Kan. makes it official: no more work on EPA climate rule

Source: Elizabeth Harball, E&E reporter • Posted: Wednesday, May 11, 2016

Kansas Gov. Sam Brownback (R) has barred state agencies from moving forward on U.S. EPA’s regulation to reduce carbon emissions from power plants unless it is deemed legal.

Brownback, already a critic of the Clean Power Plan, signed S.B. 318 into law Friday suspending all work on the climate regulation.

“The EPA’s unprecedented expansion of its regulatory power under the Clean Power Plan is an affront to our constitutional order and the rights of our citizens,” Eileen Hawley, a spokeswoman for Brownback, said in an email. “We will continue to oppose these regulations in court in order to protect Kansans from unnecessary increases in energy costs.”

The law states that “all state agency activities, studies and investigations in furtherance of the preparation of an initial submittal or the evaluation of any options for the submission of a final state plan … shall be suspended until the stay is lifted.”

Kansas is one of 27 states suing EPA to halt the regulation, which would require the state to reduce its emissions rate 44 percent from 2012 levels by 2030.

Before the Supreme Court stay of the Clean Power Plan in February, Kansas state agencies agreed to develop an emissions reduction compliance strategy to submit to EPA. Following the stay, however, the governor said he might reconsider this approach, and the Kansas Department of Health and Environment called off a series of public listening sessions on the rule.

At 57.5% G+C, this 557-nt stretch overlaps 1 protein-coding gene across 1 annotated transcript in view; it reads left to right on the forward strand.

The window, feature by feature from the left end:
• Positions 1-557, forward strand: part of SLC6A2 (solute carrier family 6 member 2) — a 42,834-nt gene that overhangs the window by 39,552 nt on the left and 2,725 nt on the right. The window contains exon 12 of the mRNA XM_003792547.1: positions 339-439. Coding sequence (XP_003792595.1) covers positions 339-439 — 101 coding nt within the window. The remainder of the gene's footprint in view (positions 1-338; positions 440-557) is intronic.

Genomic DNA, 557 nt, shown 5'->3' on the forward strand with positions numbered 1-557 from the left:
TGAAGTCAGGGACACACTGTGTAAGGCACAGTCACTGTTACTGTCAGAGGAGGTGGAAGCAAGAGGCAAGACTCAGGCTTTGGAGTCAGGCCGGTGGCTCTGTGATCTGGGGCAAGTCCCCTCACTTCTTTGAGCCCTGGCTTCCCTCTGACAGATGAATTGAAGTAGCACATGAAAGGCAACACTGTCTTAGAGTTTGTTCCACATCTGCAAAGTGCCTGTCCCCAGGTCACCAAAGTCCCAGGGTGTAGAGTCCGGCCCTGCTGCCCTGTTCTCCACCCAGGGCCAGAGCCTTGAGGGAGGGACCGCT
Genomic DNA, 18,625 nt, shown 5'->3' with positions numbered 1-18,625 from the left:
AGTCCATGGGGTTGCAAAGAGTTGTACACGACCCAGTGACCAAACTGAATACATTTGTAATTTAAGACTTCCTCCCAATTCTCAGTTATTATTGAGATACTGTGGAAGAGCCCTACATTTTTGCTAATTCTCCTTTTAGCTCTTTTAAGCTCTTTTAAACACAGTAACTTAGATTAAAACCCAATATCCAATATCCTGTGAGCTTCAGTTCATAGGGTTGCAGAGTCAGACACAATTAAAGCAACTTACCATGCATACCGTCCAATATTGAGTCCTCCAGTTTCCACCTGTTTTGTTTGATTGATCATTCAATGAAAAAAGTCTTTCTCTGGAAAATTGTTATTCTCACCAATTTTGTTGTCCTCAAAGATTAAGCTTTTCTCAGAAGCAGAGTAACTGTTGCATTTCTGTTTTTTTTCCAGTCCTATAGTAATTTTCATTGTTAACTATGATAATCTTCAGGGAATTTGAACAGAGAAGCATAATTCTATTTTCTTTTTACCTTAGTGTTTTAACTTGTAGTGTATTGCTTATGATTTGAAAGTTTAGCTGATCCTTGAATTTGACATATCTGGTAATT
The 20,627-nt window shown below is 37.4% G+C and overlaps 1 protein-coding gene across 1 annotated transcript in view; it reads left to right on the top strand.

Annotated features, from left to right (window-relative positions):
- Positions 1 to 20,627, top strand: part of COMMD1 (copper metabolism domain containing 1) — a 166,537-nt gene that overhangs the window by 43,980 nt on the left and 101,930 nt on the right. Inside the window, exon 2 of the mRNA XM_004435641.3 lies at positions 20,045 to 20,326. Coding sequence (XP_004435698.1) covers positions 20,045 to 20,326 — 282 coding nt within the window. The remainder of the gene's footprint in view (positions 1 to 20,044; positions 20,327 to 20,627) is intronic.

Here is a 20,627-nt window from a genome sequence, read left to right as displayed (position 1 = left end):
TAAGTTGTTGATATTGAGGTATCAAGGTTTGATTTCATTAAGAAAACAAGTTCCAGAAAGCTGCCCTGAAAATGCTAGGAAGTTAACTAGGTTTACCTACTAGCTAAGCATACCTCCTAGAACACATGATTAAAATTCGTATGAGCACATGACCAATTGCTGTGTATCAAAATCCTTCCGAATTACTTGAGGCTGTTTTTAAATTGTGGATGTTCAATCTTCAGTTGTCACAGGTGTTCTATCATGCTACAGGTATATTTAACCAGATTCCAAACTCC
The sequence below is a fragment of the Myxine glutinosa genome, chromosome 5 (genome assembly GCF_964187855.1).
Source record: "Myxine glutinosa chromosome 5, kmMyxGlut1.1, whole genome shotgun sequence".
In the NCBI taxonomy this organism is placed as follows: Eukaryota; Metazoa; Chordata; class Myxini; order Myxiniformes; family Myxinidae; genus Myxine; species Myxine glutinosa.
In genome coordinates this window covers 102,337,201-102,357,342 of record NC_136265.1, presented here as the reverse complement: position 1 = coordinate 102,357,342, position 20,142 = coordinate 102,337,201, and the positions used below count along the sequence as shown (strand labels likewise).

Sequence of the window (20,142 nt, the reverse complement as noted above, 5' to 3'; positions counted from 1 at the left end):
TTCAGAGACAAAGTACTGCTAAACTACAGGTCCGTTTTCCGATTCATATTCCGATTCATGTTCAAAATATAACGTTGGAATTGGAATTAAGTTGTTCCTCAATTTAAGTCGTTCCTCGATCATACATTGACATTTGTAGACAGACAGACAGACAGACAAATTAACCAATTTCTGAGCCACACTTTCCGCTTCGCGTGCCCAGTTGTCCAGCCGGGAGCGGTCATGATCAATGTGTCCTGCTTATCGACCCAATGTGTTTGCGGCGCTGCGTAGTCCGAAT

Kansas environmental groups had urged lawmakers to reject S.B. 318, arguing the state could fall behind if the Clean Power Plan is upheld.

“Legislative leadership is important for anticipating future regulations and securing reliable and affordable energy future in our state,” Dorothy Barnett, executive director of the Climate and Energy Project, said in a statement. “This bill takes away precious planning time needed to prepare for eventual carbon regulations like the Clean Power Plan and the opportunity to engage diverse stakeholders in the process.”

However, a national environmental group was less concerned about the bill, given the state’s previous position on the climate regulation.

“It’s not a huge loss because the state had already suspended the process anyway,” Aliya Haq, special projects director for the Natural Resources Defense Council’s climate and clean air program, said of the bill in a recent blog post.

Hubbel Relat, vice president for state policy and general counsel for the American Energy Alliance, a conservative group that supports states halting work on the Clean Power Plan, said in an email the Kansas law is important even though the state drew back from planning efforts after the stay.

“While the state appears to have stopped most planning, this legislation sends a signal that elected officials in Kansas are serious about protecting their residents from this rule,” Relat said.

Kan. agencies not barred from ‘communicating’

S.B. 318 also states that nothing in the measure should restrict state agencies “from communicating with, or providing information to, other state agencies in furtherance of any of the agency’s statutory obligations.”

This language was meant “to reinforce to state agencies that they may continue to communicate with each other during their normal course of business as well as to provide support and technical information to the Kansas Department of Health and Environment and the Kansas Attorney General’s office in support of ongoing litigation in regard to the Clean Power Plan,” Linda Berry, spokeswoman for the Kansas Corporation Commission, said in an email.